WDAY: The News Leader

Published May 17, 2013, 08:52 AM

South Dakota county working with North Dakota company to save cemetery

PIERRE, S.D. (AP) — The main road used to go right past the town of Meers, but that's when the main road was the Fort Pierre-to-Deadwood freight route, traveled by mule and ox teams pulling wagons to and from the Black Hills.

By: LANCE NIXON,Capital Journal, Associated Press

PIERRE, S.D. (AP) — The main road used to go right past the town of Meers, but that's when the main road was the Fort Pierre-to-Deadwood freight route, traveled by mule and ox teams pulling wagons to and from the Black Hills.

Railroads and then highways put Meers out of business.

The only way to get to the old town site of Meers now is to get permission from Fargo, N.D.-based RDO Equipment Co., doing business as Gunsmoke Farms, to drive across the company's fields in a time such as early spring when it won't disturb the crops.

RDO owns 30,000 acres in Stanley County, according to Randy Fleishauer, the company's farm manager in the area.

"I think each field has its own zip code," Fleishauer jokes to the Capital Journal.

But Meers doesn't, since the only people still here are in the cemetery. And it's the condition and location of that cemetery — largely unmarked, in the middle of RDO's farmland on what was once the McQuiston Ranch — that concerns Stanley County.

County commissioners, with the support of local history enthusiasts, are taking steps to make a land swap with RDO in order to protect the Meers Cemetery, where several dozen settlers are buried.

The cemetery is perhaps a mile north of where Meers used to be, and almost completely swallowed up by native grass on high, rolling terrain close to a coulee.

Stanley County Commissioner Brian Scott and Darby Nutter, president of the board of the Fort Pierre-based Verendrye Museum, recently got permission from RDO to drive up and look at the site. Scott remembers the town of Meers when it had one building still standing in about the 1970s, though it was vacant and unused.

"I worked for the Indian Springs Cattle Company and we would trail cattle to Fort Pierre," Scott said. "The old saloon was still standing. It was just a place to get out of the wind, but we would stop there and eat dinner."

Scott's admiration for the people who settled Meers has taken a new twist since Stanley County discovered recently that three lots within the city limits of what was once another town site called Borden were turned back to Stanley County in 1946. RDO would just as soon have the lots, since it has purchased all the land around those lots; and that will work out just fine for Stanley County.

The three lots total just under one-half an acre of land, Stanley County Auditor Karen Sharp said.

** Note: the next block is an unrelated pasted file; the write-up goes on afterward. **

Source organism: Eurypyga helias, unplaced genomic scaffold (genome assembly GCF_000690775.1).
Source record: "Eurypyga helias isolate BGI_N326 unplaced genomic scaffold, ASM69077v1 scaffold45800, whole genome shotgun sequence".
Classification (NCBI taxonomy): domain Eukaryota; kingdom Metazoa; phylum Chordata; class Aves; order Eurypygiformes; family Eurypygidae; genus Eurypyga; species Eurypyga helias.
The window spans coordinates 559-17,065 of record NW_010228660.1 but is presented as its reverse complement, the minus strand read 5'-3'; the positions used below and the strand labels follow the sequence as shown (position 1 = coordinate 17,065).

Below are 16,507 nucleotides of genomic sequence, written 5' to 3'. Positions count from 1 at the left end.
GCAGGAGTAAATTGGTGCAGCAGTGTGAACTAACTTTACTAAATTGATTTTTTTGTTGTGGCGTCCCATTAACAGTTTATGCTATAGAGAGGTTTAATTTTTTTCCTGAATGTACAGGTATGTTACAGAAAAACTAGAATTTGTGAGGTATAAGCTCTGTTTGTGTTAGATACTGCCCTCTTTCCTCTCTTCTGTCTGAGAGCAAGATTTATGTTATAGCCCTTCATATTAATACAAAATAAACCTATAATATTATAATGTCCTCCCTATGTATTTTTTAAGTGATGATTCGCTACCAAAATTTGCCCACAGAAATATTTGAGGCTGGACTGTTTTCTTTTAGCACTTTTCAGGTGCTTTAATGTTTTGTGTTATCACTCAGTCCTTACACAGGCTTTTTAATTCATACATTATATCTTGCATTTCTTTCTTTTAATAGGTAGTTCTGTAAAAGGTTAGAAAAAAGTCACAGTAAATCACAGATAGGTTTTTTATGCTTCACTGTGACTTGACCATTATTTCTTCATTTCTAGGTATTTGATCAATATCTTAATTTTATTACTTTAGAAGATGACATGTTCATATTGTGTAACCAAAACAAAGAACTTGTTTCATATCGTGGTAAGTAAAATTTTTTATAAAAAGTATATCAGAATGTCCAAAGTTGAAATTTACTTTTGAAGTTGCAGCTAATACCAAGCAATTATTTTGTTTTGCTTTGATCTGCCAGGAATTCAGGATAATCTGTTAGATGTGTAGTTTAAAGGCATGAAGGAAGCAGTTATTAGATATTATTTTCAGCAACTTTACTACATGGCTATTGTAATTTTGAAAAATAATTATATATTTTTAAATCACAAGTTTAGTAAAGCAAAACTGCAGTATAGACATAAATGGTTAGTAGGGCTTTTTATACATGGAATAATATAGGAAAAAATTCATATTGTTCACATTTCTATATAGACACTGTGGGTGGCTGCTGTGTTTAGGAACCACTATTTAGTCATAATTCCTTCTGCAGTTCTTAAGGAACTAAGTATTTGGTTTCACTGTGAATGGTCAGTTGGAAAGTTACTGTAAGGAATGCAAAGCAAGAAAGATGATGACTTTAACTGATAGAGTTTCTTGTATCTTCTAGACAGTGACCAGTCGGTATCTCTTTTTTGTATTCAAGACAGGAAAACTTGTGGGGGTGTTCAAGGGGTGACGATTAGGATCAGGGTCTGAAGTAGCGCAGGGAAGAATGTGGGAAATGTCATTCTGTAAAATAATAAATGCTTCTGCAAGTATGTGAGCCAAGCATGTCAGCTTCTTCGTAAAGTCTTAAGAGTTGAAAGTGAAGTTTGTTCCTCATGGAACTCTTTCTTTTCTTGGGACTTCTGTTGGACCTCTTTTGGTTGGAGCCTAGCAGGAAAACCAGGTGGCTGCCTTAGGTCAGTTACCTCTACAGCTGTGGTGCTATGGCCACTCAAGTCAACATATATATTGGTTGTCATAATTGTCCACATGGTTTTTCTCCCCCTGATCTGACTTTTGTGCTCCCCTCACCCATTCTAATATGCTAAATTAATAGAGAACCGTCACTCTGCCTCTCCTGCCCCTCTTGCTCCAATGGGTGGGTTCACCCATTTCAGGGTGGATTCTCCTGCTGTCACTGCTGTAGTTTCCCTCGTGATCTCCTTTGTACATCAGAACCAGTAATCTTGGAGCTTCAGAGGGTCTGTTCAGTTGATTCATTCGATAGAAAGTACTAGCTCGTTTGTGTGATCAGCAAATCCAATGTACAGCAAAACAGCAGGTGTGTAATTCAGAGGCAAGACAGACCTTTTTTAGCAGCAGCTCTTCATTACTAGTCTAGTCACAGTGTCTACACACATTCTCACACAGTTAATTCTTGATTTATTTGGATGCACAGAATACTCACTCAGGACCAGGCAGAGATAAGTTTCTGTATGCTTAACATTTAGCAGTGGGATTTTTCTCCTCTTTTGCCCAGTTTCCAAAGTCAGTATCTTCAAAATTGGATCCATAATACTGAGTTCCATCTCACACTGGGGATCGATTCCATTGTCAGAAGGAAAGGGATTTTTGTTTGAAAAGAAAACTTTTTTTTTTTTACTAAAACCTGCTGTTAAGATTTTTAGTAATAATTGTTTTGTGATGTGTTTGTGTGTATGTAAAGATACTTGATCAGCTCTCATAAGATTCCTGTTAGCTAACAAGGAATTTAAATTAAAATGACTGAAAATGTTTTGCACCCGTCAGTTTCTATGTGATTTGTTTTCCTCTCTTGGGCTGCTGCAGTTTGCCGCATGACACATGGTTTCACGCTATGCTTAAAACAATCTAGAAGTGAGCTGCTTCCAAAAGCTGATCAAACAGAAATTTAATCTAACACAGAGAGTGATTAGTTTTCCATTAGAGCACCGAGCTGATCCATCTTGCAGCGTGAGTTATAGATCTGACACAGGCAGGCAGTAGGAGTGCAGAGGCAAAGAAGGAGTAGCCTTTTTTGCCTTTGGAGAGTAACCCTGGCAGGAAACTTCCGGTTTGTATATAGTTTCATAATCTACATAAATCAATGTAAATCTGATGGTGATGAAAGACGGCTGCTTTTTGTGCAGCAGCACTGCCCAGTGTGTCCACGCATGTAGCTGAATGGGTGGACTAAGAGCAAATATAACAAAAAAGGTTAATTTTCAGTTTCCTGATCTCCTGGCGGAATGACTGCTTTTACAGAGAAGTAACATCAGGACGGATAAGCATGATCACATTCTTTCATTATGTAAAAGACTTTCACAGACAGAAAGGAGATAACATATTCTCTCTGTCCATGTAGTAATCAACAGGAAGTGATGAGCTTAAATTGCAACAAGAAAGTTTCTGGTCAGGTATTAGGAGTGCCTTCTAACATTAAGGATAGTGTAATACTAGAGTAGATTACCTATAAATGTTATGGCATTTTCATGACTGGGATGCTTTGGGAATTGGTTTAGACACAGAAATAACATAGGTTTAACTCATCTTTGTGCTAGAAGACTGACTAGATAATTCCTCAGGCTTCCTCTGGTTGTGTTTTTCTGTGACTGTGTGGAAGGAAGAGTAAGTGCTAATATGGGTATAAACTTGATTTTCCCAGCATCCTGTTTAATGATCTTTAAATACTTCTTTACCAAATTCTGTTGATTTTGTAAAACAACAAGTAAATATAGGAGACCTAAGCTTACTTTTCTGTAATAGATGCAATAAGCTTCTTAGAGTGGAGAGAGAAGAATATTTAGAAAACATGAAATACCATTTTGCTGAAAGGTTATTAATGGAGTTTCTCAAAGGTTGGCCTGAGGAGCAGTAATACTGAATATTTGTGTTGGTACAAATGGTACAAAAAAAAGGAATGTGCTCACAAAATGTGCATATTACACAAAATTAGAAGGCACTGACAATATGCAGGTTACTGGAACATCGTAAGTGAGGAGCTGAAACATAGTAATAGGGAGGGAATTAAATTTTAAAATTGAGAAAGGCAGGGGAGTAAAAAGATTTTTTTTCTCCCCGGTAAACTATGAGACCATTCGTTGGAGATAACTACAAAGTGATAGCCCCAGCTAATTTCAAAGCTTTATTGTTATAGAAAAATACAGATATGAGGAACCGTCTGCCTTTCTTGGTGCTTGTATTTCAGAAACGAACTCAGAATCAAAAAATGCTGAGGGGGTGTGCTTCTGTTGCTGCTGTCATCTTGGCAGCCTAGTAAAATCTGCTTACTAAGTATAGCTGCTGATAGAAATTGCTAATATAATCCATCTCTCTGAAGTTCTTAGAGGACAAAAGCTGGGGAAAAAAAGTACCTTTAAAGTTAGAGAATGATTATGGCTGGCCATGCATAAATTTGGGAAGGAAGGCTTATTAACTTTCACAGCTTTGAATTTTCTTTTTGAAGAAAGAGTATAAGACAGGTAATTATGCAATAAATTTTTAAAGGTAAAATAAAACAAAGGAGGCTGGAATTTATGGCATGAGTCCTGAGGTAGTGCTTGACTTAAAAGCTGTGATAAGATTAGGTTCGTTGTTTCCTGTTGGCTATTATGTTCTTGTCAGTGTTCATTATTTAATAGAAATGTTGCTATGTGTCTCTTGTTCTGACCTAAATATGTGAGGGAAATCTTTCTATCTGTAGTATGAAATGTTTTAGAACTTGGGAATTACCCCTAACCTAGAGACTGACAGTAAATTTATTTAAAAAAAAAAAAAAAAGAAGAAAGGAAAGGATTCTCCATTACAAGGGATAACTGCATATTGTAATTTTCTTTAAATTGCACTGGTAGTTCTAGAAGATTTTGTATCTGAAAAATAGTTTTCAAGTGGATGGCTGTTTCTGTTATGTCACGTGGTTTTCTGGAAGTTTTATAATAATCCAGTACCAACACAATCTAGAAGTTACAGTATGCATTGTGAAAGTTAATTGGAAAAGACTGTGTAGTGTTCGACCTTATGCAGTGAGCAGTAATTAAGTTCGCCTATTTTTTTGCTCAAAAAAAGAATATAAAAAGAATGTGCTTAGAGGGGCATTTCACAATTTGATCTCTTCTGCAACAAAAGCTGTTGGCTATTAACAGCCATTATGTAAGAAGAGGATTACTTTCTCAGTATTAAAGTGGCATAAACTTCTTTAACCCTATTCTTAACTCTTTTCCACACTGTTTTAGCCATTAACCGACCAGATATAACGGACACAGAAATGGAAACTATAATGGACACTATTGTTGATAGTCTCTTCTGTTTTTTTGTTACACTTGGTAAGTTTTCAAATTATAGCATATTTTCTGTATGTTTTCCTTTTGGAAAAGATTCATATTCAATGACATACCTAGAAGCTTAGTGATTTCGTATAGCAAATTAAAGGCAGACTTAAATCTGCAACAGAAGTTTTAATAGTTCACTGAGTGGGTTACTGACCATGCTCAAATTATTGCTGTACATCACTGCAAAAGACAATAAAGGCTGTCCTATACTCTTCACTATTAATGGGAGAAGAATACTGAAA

"When RDO bought it, they wanted the lots, and I wanted to preserve the cemetery," Scott said. "The way I looked at it, 130 years from now, if somebody is hoping to farm over me, I hope somebody would say no."

Sharp said since the parcels are similar in size, and since the cemetery has historic value to the county, the solution was a natural.

"Stanley County owns three lots in this Borden town site in the middle of what's usually a wheat field," Sharp said. "That's what they want to swap for the Meers Cemetery."

Scott said the company is as eager to make the land trade as the county is, and he said RDO has made no attempt to farm over the old cemetery at Meers. But formalizing the land trade so that the cemetery belongs to the county will protect it for future generations.

Nutter said that's important because the families who buried their dead in the Meers Cemetery used the materials at hand, and headstones were nowhere to be found.

"Most of the markers, they claim, were made of wood when they buried people here," Nutter said.

Vestiges of some wooden markers are still visible in the grass at the site of the old Meers Cemetery. But some graves are completely unmarked. The only marker of the cemetery itself is a metal sign put in place in about 1990 by the grandchildren of Jon and Anna Ahboltin, who were buried at Meers in 1912 and 1905, respectively. The metal sign identifies the place as Meers Cemetery, and on the back is some information about the Ahboltin family.

Ken Stewart of the South Dakota State Historical Society, in a list of cemeteries of Stanley County compiled in 2010, notes, "Meers Cemetery purportedly contains 40-60 graves one mile north of the old ghost town and stage station of Meers. It is thought to be in the NE1/4 of Sec. 9, Twp.5N., Rg 28E . No records exist at the S.D. State Archives."

Fleishauer, the RDO farm manager, said because there are no roads to the cemetery, it will be hard to get to at some seasons of the year when crops are growing. But people who have family buried there or have other reasons to visit it can get permission to visit the site by talking to Gunsmoke Farms.

Sharp said the land trade between Stanley County and RDO appears to be moving forward after the Stanley County Planning and Zoning Board approved a plat for the Meers Cemetery at its May 9 meeting. The plat goes next to the Stanley County Commission on June 4, after which the formal paperwork for the land swap can be written up.

"It will be good for those who have family out there," Sharp said. "They can be assured that the cemetery will be undisturbed."